The Best Essay Opening – Nothing Could Be More Important

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Yahoo, MSN, Upworthy and other sites know how to get your attention. Their “teaser” headlines and first few sentences of a news article make you want to click on through to read the entire piece. This is what good journalists do – they capture you in the very beginning.  And this is what you must in order to write the best essays.

Consider your instructor who may have a stack of 50 or so essays to read. Many of them will begin with dull and boring titles and introductions (yawn), and s/he is not really excited about the full read. Whether we choose to believe it or not, this does affect a grade. Don’t let this be your essay. Get a title and an introduction that will make that instructor sit up and pay attention.

The Title

Moby Dick is a dark piece of literature with lots of symbolism. No one would ever consider it humorous. So, when a student had to choose a topic for an essay on the novel, she chose the dark humor that could be found if one looked for it because she knew it would be unique. But she went further than that. As she considered titles, she ultimately settled on one based upon an old, trite expression. Her title? “A Whale of a Laugh.” Her instructor praised not only the uniqueness of her topic but the creative title she had chosen.

You must do the same. Yes, an essay is a piece of academic writing. However, it does not need to have a title that sounds like something from an academic research journal. Get creative.

Titles should not be written until the final piece is finished, so they can capture the essence of the essay and yet be enticing. Consider the following two titles:

  1. Slavery as a Cause of the Civil War
  2. Could a Book Have Really Started a War?

Which would cause you to want to read the essay? (the book, of course, is Uncle Tom’s Cabin. When President Lincoln finally met the author, he said, “So you are the little lady who started a war.”)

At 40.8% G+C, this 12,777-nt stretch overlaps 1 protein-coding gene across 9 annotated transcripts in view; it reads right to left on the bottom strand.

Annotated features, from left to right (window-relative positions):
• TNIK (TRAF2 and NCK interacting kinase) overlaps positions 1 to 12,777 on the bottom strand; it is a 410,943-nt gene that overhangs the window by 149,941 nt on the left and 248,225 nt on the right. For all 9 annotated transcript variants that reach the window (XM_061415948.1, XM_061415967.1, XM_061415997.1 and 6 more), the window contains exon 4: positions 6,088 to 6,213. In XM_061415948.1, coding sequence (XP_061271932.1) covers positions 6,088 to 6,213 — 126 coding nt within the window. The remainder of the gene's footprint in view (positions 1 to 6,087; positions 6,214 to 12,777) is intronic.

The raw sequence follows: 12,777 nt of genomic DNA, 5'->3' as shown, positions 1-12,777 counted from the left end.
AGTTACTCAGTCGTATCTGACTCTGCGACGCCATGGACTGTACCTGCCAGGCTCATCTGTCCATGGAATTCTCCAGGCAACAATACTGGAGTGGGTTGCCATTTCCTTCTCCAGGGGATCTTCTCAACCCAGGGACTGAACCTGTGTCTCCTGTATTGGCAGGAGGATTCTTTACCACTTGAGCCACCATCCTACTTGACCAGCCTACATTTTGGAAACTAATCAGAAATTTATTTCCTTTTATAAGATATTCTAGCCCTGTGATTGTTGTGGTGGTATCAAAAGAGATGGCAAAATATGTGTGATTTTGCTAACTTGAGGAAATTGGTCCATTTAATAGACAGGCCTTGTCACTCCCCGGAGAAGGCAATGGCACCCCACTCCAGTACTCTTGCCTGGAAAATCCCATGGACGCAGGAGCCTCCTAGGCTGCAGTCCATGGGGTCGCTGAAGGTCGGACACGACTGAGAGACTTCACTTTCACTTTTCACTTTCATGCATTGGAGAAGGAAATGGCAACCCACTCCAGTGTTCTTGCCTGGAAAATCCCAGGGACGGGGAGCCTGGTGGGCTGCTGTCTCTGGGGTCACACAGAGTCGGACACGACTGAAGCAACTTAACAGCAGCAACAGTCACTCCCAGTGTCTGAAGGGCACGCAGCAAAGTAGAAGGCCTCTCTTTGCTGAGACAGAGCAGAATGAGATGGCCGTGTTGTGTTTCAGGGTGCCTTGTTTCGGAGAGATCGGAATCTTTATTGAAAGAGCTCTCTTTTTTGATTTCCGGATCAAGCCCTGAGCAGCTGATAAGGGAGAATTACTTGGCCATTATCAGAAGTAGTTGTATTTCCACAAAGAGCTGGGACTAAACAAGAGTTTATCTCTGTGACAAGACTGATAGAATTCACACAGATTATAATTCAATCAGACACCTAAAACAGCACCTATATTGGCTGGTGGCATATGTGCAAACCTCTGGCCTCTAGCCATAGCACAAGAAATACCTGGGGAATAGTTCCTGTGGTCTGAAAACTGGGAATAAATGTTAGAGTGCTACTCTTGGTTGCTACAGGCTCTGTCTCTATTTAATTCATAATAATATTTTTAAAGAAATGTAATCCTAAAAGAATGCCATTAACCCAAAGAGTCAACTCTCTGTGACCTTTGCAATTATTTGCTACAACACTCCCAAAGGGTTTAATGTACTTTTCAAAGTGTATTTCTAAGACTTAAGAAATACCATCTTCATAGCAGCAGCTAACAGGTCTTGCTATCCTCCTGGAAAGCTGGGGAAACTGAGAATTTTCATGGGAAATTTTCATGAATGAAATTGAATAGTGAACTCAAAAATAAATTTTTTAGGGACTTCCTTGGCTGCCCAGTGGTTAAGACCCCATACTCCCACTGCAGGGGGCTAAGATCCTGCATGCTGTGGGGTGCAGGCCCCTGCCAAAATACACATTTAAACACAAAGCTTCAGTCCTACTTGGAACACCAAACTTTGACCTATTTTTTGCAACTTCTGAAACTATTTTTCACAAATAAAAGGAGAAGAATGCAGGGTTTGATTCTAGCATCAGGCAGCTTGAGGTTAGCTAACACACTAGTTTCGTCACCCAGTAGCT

The Introduction

There are a couple of ways to begin an essay with a compelling introduction.

  • Give some shocking or amazing statistic. “Did you know that 1/3 of the methane gas that is polluting our atmosphere comes from cow farts?” There’s an opening for an essay on the damage we are doing to our ozone layer.
  • Relate an anecdote – a short little story that is humorous, poignant or inspirational. “Mikaila Ulmer is not a household name. But this 12-year old has a thriving business based on saving bees. It’s lemonade, and it’s made with flaxseed and honey. ‘Me and Bees Lemonade’ is already being sold in three national grocery chains.” This would be a great introduction to an essay on entrepreneurship.

Of course, your introduction should include your thesis statement, but that should come toward the end of the paragraph. Your job, in the beginning, is to engage or intrigue your reader – to make him/her really want to move forward.

If you begin to think like a journalist, your titles and openings will get much better. Instructors are human, after all, and they do appreciate being enticed and engaged. Do this and you may just see your grades improve.

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